Gut-Keepers of the Dairy Case
March 1, 2004
Gut-Keepers of the Dairy Case
Dairy products make excellent delivery vehicles for probiotics — the gastrointestinal workhorses of the bacterial world.
by Kathie Canning
We scrub down our kitchens and bathrooms with antimicrobial cleansers, make sure to cook our hamburgers thoroughlyand swallow antibiotics to treat strep throat infections.
In our ongoing war against bacteria, however, it is easy to forget that many species of these single-celled organisms actually are innocuous — and some are even beneficial. In fact, billions and billions of bacteria call the human body home, and many of these perform duties essential to our physical well-being.
Moreover, when administered in adequate amounts, certain bacteria can promote gastrointestinal health and help prevent common infections. These bacteria, called probiotics, long have been part of the yogurt scene and now are making their way into other dairy products.
By definition, probiotics are living microorganisms that bestow some sort of health benefit on the host — for the purposes of this article, the human body — when they are administered in adequate quantities. In the United States, Lactobacillus acidophilus is the probiotic that shows up most often in dairy products. Other probiotics commonly used in the dairy arena include Bifidobacterium strains and other Lactobacillus strains such as L. casei and L. reuteri.
Both Lactobacillus and Bifidobacterium species are normal inhabitants of the human intestine. But antibiotic use, disease, aging and other factors can negatively alter the microbial landscape, paving the way for a number of health problems. Dairy products containing these probiotic good guys, therefore, can help restore — and maintain — the microflora balance.
Although each strain has its own specific benefits, all the aforementioned probiotics have been found to improve intestinal balance when consumed regularly and adequately.
"Probiotic bacteria exert competitive antagonism to suppress the growth of disease-producing bacteria," says Terri Rexroat, business line manager for Degussa Food Ingredients US LLC's BioActives business line, Waukesha, Wis. "This action can help prevent such maladies as viral and bacterial diarrhea and inflammatory bowel disease, and it can help reduce the effects of lactose intolerance and constipation."
Some strains produce organic acids and/or natural antibiotics that help prevent pathogen colonization, says Rexroat. They also can stimulate the immune system and aid in reducing serum cholesterol levels.
Although L. acidophilus is most widely documented for its impact on lactose intolerance, it has the least supporting documentation of the major probiotics for other beneficial effects, says Anders Henriksson, Ph.D., research manager for probiotics with DSM Food Specialties, Sydney, Australia. The ability of B. lactis to reduce the duration and severity of the rotavirus infection in children has been well documented, he says. L. paracasei also has been shown to have a positive effect on rotavirus infections, as well as on antibiotic-associated diarrhea.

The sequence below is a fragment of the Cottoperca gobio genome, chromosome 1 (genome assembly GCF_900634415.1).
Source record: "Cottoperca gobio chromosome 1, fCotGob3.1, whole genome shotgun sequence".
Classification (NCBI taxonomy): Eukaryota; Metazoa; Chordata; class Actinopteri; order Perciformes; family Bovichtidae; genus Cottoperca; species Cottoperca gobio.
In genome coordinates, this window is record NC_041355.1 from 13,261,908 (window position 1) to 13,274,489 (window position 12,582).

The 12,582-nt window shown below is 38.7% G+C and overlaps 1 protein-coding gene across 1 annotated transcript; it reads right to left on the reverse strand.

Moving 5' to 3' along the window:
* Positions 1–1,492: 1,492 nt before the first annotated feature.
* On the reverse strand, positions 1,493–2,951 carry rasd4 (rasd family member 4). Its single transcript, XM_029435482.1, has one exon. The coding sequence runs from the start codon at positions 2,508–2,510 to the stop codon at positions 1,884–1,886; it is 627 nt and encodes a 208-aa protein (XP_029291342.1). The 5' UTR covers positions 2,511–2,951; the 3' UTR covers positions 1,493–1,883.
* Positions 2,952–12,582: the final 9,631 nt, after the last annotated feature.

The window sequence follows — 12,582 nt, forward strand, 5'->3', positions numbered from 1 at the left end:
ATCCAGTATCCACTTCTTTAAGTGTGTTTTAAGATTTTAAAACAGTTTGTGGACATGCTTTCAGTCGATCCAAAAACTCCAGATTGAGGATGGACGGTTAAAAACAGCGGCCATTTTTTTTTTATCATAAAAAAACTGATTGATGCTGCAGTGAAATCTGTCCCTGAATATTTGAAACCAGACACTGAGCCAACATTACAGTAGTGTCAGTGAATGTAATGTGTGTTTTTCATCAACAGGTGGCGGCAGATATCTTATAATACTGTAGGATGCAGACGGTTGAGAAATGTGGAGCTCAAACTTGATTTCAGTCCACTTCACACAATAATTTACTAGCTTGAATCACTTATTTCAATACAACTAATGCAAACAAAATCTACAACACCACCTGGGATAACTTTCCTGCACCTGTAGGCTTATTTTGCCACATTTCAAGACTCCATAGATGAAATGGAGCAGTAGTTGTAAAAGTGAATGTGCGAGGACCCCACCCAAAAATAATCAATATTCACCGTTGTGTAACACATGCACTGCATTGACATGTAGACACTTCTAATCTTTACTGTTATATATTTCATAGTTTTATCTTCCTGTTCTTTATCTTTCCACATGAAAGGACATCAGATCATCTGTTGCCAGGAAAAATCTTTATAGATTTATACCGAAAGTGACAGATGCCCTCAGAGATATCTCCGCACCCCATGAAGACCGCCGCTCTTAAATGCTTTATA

Dairy vs. Supplements
As the evidence of probiotics-related benefits mounts, manufacturers outside the dairy category are showing a growing interest in the bacteria. Numerous supplement manufacturers, in fact, now offer probiotics-packed products in convenient capsule or tablet forms.
Consumers are likely to reap more health benefits, however, by ingesting the bacteria in yogurt, milk or even cheese.
Because it is a fermented product, yogurt makes a natural delivery vehicle for probiotics, says Rexroat. "The probiotics actually participate to an extent in the fermentation and contribute to a pleasing mild flavor profile that is popular in modern yogurt," she says. "The relatively simple production process for yogurt is not too detrimental to probiotics, and when these cultures are handled with care by minimizing vigorous agitation and air incorporation, higher counts can be realized."
Although yogurt's relatively low pH can negatively impact probiotic viability, says Rexroat, the problem can be mitigated somewhat if processors maintain a product pH above 4.1. Other cultured dairy products such as sour cream also provide good probiotic delivery vehicles for many of the same reasons, she says.
In contrast, supplements face obstacles that threaten probiotic viability, including (improperly performed) dehydration and room-temperature storage conditions, says Trish Dawson, senior technical affairs manager for DSM Food Specialties, Menomonee, Wis. In addition, their long shelf life eventually might translate into a reduced number of viable cells.
"None of these conditions occurs in certain dairy products such as yogurt and fermented milk," says Dawson. "The products have a high moisture content, refrigerated storage and a relatively short shelf life. High-moisture fermented dairy products also provide conditions and the opportunity for the probiotic cultures to grow."
Supplements do promise more in the way of live bacteria, notes Mary Ellen Sanders, Ph.D. She runs the Dairy and Food Culture Technologies consulting firm in Centennial, Colo., and also acts as a probiotics consultant to the California Dairy Research Foundation.
"If you take what supplements say on their labels at face value," Sanders says, "they are much higher-potency delivery vehicles for probiotics. I just don't think most people are formulating their yogurts so that people are getting 5 billion or 10 billion (live bacteria) per day."
Of course, Sanders admits she could be wrong. But the failure on the part of U.S. yogurt manufacturers to disclose the levels of live bacteria contained within their products does pose a predicament for consumers seeking certain probiotics-related benefits. Still, she believes food products — dairy products in particular — are far superior to supplements as probiotics delivery vehicles.